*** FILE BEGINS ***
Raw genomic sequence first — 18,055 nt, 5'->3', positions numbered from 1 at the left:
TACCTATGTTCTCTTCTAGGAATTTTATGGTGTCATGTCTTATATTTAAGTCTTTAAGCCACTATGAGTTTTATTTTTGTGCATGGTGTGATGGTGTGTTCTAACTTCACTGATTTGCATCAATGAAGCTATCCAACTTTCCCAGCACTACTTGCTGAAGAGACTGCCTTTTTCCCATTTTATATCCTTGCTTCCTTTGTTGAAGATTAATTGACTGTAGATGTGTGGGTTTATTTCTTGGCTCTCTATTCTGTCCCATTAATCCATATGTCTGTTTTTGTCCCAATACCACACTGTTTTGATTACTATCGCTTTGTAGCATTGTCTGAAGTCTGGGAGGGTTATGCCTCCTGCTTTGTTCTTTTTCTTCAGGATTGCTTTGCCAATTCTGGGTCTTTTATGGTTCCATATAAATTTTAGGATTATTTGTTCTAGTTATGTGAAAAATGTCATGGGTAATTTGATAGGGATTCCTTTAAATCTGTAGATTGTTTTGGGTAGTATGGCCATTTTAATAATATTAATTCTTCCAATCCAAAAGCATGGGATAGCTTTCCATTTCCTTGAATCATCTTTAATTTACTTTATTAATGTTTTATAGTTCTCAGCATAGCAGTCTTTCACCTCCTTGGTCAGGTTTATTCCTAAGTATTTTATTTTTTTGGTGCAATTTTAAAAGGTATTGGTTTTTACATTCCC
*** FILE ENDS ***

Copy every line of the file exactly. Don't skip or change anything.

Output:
Raw genomic sequence first — 18,055 nt, 5'->3', positions numbered from 1 at the left:
TACCTATGTTCTCTTCTAGGAATTTTATGGTGTCATGTCTTATATTTAAGTCTTTAAGCCACTATGAGTTTTATTTTTGTGCATGGTGTGATGGTGTGTTCTAACTTCACTGATTTGCATCAATGAAGCTATCCAACTTTCCCAGCACTACTTGCTGAAGAGACTGCCTTTTTCCCATTTTATATCCTTGCTTCCTTTGTTGAAGATTAATTGACTGTAGATGTGTGGGTTTATTTCTTGGCTCTCTATTCTGTCCCATTAATCCATATGTCTGTTTTTGTCCCAATACCACACTGTTTTGATTACTATCGCTTTGTAGCATTGTCTGAAGTCTGGGAGGGTTATGCCTCCTGCTTTGTTCTTTTTCTTCAGGATTGCTTTGCCAATTCTGGGTCTTTTATGGTTCCATATAAATTTTAGGATTATTTGTTCTAGTTATGTGAAAAATGTCATGGGTAATTTGATAGGGATTCCTTTAAATCTGTAGATTGTTTTGGGTAGTATGGCCATTTTAATAATATTAATTCTTCCAATCCAAAAGCATGGGATAGCTTTCCATTTCCTTGAATCATCTTTAATTTACTTTATTAATGTTTTATAGTTCTCAGCATAGCAGTCTTTCACCTCCTTGGTCAGGTTTATTCCTAAGTATTTTATTTTTTTGGTGCAATTTTAAAAGGTATTGGTTTTTACATTCCC